Now, The Edwards Administration Says The State’s Budget Deficit Is Only $600 Million

Which of course they’re taking credit for, since they’re patting themselves on the back for expanding Medicaid.

Louisiana’s budget shortfall is now estimated at about $600 million — about 20 percent smaller than previously thought.

Commissioner of Administration Jay Dardenne told a panel of legislators Monday morning that the gap previously estimated at about $750 million has shunk, thanks to savings expected when the state expands Medicaid under the federal Affordable Care Act later this year.

Dardenne said the figures could continue to shift.

The state previously faced a $2 billion hole in the budget that begins July 1, but legislators during a special session earlier this year moved to raise taxes to bridge the gap.

A couple of quick points on this: first, any savings the state gets when it expands Medicaid will occur for one year and one year only, since the federal match on Medicaid expansion evaporates to only 90 percent next year. And that’s assuming the federal government actually holds up its end of the bargain, which is unlikely because at some point the feds are going to abandon Obamacare and won’t have the money to match at 90 percent – there’s only so much money that even Uncle Sugar can borrow.

And second, Dardenne has no idea how big the budget deficit is. He’s basing his estimates on a combination of numbers thrown together by the state’s Revenue Estimating Conference, which has proven time and again that it hasn’t a clue how to accurately project revenues, a set of fiscal notes which look like they’ve been deliberately held back in terms of the effect of the tax increases passed last year, and a budget proposal the administration offered which isn’t going to look anything like the final product.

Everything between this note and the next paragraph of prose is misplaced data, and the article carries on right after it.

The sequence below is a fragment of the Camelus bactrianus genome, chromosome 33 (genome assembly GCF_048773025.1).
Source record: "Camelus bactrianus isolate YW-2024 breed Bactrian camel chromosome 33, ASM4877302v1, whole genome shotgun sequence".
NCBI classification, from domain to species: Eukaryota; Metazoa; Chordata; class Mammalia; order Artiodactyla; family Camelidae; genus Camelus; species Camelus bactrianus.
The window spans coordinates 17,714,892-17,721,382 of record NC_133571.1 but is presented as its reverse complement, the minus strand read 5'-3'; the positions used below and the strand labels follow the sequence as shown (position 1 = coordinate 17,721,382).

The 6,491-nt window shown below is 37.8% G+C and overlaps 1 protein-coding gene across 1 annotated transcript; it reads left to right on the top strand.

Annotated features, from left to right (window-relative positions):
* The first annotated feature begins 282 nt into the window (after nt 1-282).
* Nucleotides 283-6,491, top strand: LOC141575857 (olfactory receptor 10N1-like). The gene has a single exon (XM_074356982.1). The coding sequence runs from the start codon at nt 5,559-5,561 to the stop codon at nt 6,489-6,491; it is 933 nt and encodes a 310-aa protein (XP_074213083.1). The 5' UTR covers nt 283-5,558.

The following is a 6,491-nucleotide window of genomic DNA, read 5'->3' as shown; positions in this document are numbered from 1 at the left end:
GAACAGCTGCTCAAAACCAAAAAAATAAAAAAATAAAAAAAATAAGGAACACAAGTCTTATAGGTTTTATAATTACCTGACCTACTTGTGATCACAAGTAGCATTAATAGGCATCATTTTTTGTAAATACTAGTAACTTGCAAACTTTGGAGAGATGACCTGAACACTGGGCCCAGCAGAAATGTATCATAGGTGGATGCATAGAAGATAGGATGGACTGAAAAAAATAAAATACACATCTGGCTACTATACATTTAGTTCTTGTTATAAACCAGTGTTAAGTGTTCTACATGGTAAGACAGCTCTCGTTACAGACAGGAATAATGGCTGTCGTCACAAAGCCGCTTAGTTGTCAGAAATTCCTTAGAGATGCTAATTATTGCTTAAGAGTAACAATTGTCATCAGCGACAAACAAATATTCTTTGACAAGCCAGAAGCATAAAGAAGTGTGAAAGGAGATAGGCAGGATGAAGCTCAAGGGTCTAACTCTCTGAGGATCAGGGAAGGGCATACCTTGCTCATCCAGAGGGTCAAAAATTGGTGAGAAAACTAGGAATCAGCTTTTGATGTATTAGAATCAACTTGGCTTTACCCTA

So now his number is $600 million, down from $750 million, and the narrative is that the governor will have to call a special session when the current regular session is over in order to raise more taxes to balance the budget. But if the critics of those fiscal notes are right, and the administration has been corrupting the legislative fiscal office in a scheme to essentially defraud Louisiana’s taxpayers out of our money, and Edwards gets his tax increases this summer and they turn out not to be necessary…what then?

Asked about the prospects of a Democrat winning the Senate race this fall, Sen. Bill Cassidy had an interesting quote when he said Louisiana is a red state notwithstanding the results of the governor’s race last year that put Edwards in office. Cassidy said there’s a good bit of buyer’s remorse happening with Edwards at present.

We haven’t seen a poll on Edwards’ approval rating lately, but we’d be willing to bet Cassidy’s characterization is correct. And if he gets those tax increases which turn out to be unnecessary because his administration is fudging the current budget numbers, there will be hell to pay.

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